slave, shall suffer death.
“Fourthly. Any person whipping, bruising, wounding, or impri-
soning a slave, not his property, nor under his care, shall be subject
to fine and imprisonment.
“Fifthly. A parochial tax to be raised for the support of Negroes
disabled by sickness and old age, having no owners.”
The annual loss of slaves, in twenty years ending this year, (that
is, the excess of deaths above the births), was in Jamaica about one
in a 100.
Thirty-two millions of pounds of coffee were exported from the
French part of St. Domingo this year.
For four years and nine months previous to the30th of September,
1788, only fifty-two slaves had been executed in Jamaica.
Montserratis stated to contain about 30,000 acres, of which 6000
are appropriated to the culture of sugar, 2000 to cotton, 2000 to
ground provisions, 2000 to pasturage; the rest is either very moun-
tainous or very barren.
There were 8310 slaves
employed in cultivating
children incapable of work. Tradesmen, grass-gangs,

formed the remainder. - :-
The average crop, from 1784 to 1788, both inclusive, was

upon the island, one-third of whom were

- J.,
the land, one-third were old Negroes or
and domestics

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. 2737 hlids. of sugar, 1107 puncheons of rum, 275 bales of cotton.

No coffee or cocoa grown for exportation. The net income of the value of the estates, not above three per cent. on the capital invested. Nevis was stated to contain 24,640 acres, whereofS000 were capable of culture. About 4000 slaves were employed in the cultivation of sugar; 1000 in menial offices; 500 in fishing, trades, and other employments; and 2800 unfit for labour, from infancy, age, and infirmity. The produce, one hogshead of sugar per acre. If the F. resided on the spot, his net income was £10 per hogshead; if e resided in England, #8. In Grenada, there were 26,775 slaves; and of free coloured people, 454 males and 661 females. A new Negro, if of a good country and young, was worth £40; and a young woman, £38. The island is stated to contain 80,000 acres, of which 45,000 were cultivated. The number of slaves in St. Christopher's were estimated at 23,000; and the produce of an acre, at a hogshead and a half of sugar. The net income of the owner, “perhaps at six per cent.” Mr. Dawson, a Liverpool merchant, contracted with the Spanish government to supply the Spanish colonies with not less than 3000 slaves, but as many more as he could procure, at 200 dollars for the males, 190 for the women, 175 for the boys, and 145 for girls. The proportion to be two-thirds males and one-third females.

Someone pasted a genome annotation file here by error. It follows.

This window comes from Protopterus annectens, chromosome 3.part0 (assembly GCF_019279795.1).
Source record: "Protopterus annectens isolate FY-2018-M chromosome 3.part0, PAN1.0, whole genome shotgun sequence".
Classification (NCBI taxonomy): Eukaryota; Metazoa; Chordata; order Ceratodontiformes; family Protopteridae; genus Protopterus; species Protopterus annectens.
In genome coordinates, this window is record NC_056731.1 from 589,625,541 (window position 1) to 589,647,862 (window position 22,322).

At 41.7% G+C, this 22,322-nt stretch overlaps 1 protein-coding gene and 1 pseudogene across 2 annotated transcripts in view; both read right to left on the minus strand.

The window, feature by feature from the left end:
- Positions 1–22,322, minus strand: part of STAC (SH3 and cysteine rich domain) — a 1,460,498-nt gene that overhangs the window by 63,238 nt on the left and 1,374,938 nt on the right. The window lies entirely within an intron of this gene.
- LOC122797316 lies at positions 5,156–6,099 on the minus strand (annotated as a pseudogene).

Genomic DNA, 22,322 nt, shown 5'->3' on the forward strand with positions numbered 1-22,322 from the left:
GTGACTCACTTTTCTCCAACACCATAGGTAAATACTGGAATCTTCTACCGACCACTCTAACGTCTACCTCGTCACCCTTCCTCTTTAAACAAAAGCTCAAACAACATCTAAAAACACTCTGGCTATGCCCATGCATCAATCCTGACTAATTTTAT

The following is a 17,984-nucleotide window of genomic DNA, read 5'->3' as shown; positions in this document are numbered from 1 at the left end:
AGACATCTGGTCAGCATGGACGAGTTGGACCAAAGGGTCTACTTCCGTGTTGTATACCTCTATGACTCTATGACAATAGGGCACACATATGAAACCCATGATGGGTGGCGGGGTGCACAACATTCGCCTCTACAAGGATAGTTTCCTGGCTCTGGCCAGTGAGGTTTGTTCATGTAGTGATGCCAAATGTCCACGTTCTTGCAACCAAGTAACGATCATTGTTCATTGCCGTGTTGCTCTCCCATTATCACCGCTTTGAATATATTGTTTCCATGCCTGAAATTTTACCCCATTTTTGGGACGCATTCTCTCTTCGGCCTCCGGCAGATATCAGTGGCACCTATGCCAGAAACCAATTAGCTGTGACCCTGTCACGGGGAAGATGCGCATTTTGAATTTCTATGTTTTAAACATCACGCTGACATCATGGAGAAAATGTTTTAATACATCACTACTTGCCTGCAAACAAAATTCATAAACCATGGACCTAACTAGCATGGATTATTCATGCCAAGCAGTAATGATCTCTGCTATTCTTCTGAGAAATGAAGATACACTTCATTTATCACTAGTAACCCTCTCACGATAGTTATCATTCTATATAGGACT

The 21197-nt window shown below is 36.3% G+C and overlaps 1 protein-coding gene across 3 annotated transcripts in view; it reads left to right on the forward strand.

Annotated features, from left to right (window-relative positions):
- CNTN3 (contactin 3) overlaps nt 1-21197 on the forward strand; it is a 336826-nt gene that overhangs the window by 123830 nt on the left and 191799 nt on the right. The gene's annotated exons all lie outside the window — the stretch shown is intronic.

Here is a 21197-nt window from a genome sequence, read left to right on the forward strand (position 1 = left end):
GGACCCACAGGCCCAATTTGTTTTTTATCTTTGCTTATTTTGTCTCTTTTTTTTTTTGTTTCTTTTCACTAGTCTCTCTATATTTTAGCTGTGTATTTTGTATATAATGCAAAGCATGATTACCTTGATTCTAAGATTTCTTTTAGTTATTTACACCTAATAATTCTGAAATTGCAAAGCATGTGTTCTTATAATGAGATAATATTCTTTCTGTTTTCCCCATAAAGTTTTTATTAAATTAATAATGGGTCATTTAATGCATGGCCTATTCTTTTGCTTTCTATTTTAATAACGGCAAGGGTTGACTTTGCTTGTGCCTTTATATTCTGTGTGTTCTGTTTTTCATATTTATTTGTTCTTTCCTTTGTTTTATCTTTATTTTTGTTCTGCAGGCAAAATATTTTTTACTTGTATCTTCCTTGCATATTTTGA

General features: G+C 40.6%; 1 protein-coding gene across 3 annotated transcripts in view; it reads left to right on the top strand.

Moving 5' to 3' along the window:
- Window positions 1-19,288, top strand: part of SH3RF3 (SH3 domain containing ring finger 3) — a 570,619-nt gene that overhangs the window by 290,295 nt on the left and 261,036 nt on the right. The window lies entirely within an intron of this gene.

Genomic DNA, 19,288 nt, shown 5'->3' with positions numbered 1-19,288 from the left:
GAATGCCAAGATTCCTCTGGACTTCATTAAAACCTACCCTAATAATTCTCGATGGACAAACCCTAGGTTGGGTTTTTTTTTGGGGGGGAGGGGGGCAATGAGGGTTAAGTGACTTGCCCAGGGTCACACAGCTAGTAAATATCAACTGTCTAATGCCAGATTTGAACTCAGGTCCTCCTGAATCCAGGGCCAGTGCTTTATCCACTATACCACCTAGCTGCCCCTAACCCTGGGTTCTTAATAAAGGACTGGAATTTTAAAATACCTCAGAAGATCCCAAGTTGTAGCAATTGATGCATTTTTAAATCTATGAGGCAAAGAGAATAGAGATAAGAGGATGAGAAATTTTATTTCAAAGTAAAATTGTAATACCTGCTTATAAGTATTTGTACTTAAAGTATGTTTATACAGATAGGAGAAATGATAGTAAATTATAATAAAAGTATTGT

The Moravian missionaries began their pious labours in Tobago. About this year, the Assembly at Grenada passed a law to provide guardians in every parish, who were obliged, upon oath, to oversee and protect the Negroes from injurious treatment. Soon afterwards, a lady was fined £500, for cruelty towards her Negro. Dr. Coke says, that the inhabitants of Grenada treat their slaves with less severity than those of any of the other islands. The Moravians in Antigua baptized, in the course of this year, 507 adults and children in St. John's, and 217 in Gracehill, from Easter 1788 to Easter 1789. The Assembly of Jamaica passed an act, to give the overseers twenty shillings a head, for every child they raise to twelve months old, in any of the plantations. At Demerara, about 1000 Negroes from the different plantations agreed to murder all the white men. The time was fixed; but

sm Report of the Lords of the Committee, 1789, Mr. Spooner's Evidence.—Spain, Part VI. Dr. Coke's History of the West Indies, vol. i. p. 209. ; vol. ii. pp. 75. 425.